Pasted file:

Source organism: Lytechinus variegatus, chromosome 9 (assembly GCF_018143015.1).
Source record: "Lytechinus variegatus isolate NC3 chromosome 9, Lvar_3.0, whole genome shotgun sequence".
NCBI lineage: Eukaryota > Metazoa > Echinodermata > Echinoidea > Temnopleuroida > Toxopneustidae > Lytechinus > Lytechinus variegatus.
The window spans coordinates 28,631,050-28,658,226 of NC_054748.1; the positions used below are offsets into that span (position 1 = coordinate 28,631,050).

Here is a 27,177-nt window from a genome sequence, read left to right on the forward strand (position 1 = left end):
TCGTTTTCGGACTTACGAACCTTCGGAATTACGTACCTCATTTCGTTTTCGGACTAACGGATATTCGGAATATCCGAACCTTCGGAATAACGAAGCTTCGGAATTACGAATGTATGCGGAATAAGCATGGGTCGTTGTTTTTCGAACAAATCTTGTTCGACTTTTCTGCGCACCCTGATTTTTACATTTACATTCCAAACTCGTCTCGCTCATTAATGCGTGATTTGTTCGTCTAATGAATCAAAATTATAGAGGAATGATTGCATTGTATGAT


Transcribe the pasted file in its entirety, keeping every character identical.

Source organism: Lytechinus variegatus, chromosome 9 (assembly GCF_018143015.1).
Source record: "Lytechinus variegatus isolate NC3 chromosome 9, Lvar_3.0, whole genome shotgun sequence".
NCBI lineage: Eukaryota > Metazoa > Echinodermata > Echinoidea > Temnopleuroida > Toxopneustidae > Lytechinus > Lytechinus variegatus.
The window spans coordinates 28,631,050-28,658,226 of NC_054748.1; the positions used below are offsets into that span (position 1 = coordinate 28,631,050).

Here is a 27,177-nt window from a genome sequence, read left to right on the forward strand (position 1 = left end):
TCGTTTTCGGACTTACGAACCTTCGGAATTACGTACCTCATTTCGTTTTCGGACTAACGGATATTCGGAATATCCGAACCTTCGGAATAACGAAGCTTCGGAATTACGAATGTATGCGGAATAAGCATGGGTCGTTGTTTTTCGAACAAATCTTGTTCGACTTTTCTGCGCACCCTGATTTTTACATTTACATTCCAAACTCGTCTCGCTCATTAATGCGTGATTTGTTCGTCTAATGAATCAAAATTATAGAGGAATGATTGCATTGTATGAT